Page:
Why do retired people write books?

retired people

 

Authors, especially Indie authors, fall into three groups.

1. People who are working day jobs and writing on the side when they are off work.

2. Retired people who decide to pursue writing in their golden years, and,

3. People who make enough money writing books that they do so as their main source of income.

Those in the first group usually are in the age group of 20-59 or so.

Those in group 2 are the 59 and older crowd.

Group 3 is statistically so small that they don’t count.

You think I’m kidding about group 3?

I’m not.

The data doesn’t lie.

Making enough money writing books to support oneself happens to about 0.01 per cent of the writing population.

It’s not a good bet.

Group 1 does the writing thing because they think it sounds like fun.

Group 3 does it because it is fun.  Making money is always fun.

So what about group 2?

That’s me and about a million other chronologically gifted people.

Group 2, the old folks who come to writing late, does it for one reason.

They are tired of people telling them what to do.

They have toed the party line, doing what is expected of them, for thirty or forty years.

That’s long enough.

So they hang up their business suits and sit down at a keyboard.

When they get there they pour out a lifetime of experience on the page.

That doesn’t mean they are any good at putting words on paper.

That’s all right.

The way we look at it is that we learned how to do other things, things that were hard, even impossible in the estimation of others, and writing is no different.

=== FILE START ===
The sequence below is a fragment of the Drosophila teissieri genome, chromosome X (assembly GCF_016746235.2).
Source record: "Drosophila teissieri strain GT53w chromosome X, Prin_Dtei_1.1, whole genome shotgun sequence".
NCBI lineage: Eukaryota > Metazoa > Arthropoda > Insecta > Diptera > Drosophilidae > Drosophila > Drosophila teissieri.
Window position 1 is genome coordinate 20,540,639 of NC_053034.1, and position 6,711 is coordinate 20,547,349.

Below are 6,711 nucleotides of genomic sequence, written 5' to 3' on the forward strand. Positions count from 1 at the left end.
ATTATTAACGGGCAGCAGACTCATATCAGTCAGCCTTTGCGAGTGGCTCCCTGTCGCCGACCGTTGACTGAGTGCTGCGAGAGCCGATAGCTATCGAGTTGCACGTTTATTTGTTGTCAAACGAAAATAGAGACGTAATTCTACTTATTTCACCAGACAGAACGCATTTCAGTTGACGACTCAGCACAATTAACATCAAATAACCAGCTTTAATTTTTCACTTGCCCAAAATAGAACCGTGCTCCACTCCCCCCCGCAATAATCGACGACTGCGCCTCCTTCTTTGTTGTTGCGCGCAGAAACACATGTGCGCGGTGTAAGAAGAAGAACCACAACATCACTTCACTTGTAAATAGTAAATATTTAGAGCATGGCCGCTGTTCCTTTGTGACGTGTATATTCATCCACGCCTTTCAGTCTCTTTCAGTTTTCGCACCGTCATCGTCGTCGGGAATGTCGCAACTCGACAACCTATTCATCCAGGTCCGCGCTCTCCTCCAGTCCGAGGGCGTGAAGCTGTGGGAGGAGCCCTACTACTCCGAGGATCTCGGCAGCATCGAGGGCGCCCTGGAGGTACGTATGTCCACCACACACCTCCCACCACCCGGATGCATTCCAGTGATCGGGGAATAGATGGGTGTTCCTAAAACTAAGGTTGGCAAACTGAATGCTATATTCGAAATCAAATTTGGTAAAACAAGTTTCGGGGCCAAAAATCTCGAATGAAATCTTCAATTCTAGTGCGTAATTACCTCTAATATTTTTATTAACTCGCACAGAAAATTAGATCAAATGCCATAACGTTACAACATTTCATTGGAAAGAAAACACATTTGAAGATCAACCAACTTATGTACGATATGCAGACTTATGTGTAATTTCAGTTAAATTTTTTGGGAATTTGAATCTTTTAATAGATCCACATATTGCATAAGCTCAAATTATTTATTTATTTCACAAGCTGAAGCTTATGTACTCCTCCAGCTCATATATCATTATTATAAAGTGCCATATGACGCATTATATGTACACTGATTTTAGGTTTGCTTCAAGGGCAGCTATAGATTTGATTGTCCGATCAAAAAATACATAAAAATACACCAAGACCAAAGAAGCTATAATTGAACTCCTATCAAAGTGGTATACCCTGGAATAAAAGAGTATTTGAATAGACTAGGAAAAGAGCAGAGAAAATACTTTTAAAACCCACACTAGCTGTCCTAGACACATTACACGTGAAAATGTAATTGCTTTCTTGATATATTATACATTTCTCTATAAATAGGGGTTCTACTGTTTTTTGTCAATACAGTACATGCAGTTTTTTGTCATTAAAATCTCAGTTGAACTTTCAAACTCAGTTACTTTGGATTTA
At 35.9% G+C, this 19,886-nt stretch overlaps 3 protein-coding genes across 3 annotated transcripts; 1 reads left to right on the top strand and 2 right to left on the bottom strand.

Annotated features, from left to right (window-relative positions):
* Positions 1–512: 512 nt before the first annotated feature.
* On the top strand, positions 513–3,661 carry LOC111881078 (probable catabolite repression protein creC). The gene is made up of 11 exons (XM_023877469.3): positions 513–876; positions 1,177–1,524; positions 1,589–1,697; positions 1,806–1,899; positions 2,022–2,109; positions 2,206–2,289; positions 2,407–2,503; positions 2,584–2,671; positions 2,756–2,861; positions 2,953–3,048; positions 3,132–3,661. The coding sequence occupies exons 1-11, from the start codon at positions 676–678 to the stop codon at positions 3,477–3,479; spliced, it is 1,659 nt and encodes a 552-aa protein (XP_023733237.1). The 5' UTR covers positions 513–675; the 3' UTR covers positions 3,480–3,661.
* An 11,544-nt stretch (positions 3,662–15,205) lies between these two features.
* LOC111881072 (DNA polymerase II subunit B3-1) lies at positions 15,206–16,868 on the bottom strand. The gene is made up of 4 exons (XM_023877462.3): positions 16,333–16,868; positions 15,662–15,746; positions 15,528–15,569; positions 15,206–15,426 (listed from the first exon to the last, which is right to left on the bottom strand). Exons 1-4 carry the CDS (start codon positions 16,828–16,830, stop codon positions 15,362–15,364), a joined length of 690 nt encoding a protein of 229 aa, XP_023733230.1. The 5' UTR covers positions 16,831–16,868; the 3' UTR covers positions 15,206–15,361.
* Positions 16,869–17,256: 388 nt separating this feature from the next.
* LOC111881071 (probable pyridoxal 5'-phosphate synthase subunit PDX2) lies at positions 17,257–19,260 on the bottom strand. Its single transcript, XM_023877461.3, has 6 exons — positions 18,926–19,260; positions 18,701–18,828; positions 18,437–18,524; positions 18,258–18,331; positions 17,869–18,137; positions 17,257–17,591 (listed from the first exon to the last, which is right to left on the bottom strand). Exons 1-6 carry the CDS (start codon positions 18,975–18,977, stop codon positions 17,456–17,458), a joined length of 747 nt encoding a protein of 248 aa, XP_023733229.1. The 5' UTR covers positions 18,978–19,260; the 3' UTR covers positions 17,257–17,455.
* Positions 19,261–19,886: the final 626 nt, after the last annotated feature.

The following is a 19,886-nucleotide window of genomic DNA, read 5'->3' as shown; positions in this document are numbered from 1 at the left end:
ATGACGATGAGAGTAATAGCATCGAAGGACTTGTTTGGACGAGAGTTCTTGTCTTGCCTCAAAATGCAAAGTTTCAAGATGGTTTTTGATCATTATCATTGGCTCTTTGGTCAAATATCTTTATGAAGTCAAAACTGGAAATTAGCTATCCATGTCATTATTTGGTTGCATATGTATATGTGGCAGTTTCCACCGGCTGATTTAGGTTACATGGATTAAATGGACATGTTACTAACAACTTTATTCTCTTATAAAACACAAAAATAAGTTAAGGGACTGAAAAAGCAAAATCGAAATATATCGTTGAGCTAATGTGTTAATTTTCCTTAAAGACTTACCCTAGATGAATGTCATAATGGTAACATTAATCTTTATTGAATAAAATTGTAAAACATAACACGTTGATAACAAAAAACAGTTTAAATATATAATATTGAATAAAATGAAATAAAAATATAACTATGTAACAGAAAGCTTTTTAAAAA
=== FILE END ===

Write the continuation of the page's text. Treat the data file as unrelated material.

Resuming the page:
Put a mountain in our path and we will climb it.

Tell us it can’t be done, and we’ll do it.

If, in fact, we can’t hope to make much money writing, then we are left with the purest of motivations: we do it because we want to, because we feel we have something to say and we want to express it.

It’s not a selfish motivation.

We want our kids to hear what we have to say.

We want our grand kids to read our words twenty years from now.

We want to get things off our chest.

We have lived great stories, seen them, heard them, met the people who gave them flesh.

Who would be better suited than we to memorialize them on paper?

And by the way the word retired is a misnomer.

Old people just don’t work the same jobs they did back in the day.

Rather they take on a new job, and they work it as if there is no tomorrow.

Because tomorrow may not come.

For us.

 

 

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  • Caleb Pirtle

    Stephen, I believe that a lot of retired people write books because they have active, creative minds and don’t want to give up the race, quit work, and go off to waste away. They are alive, vibrant, and have met so many characters and lived through so many plots in their lives.

  • jack43

    That’s a pretty good list you put together there, but did I miss the #1 reason why men write when they retire? (And can’t speak for women. They are different and I don’t understand them. God Knows! I don’t understand them.)

    Men retire, men die. It’s a simple fact. And widows collect the benefits.

    The only thing I retired from was commuting. Don’t miss that at all. Watch me drive today and you’ll see the origins of the phrase “Grumpy old men”.

    So, I keep active and I keep living.

    • Jack,
      And that’s the best course for all of us. I work more hours than ever, but enjoy it more. I think I will retire the word retire.

  • Roger Summers

    Group 2 folks write because their future is now and they have countless untold stories to tell.

  • James Callan

    First, how would Stephen know any of this? He’s too young to be retired. But as one of those who really is that old, I’ll add two more reasons. One is that perhaps we really wanted to write much earlier, but as Stephen pointed out, could not possibly support a
    family on it. And the other is, if we don’t do something that challenges the mind, the mind will swivel up and die. Oh, we could solve cross word puzzles, but that isn’t very creative.

    In spite of what I said, thanks, Stephen. As always, you write a great post – even if you are so young.

    • Jim,
      My youngness seems the most ephemeral of my attributes.

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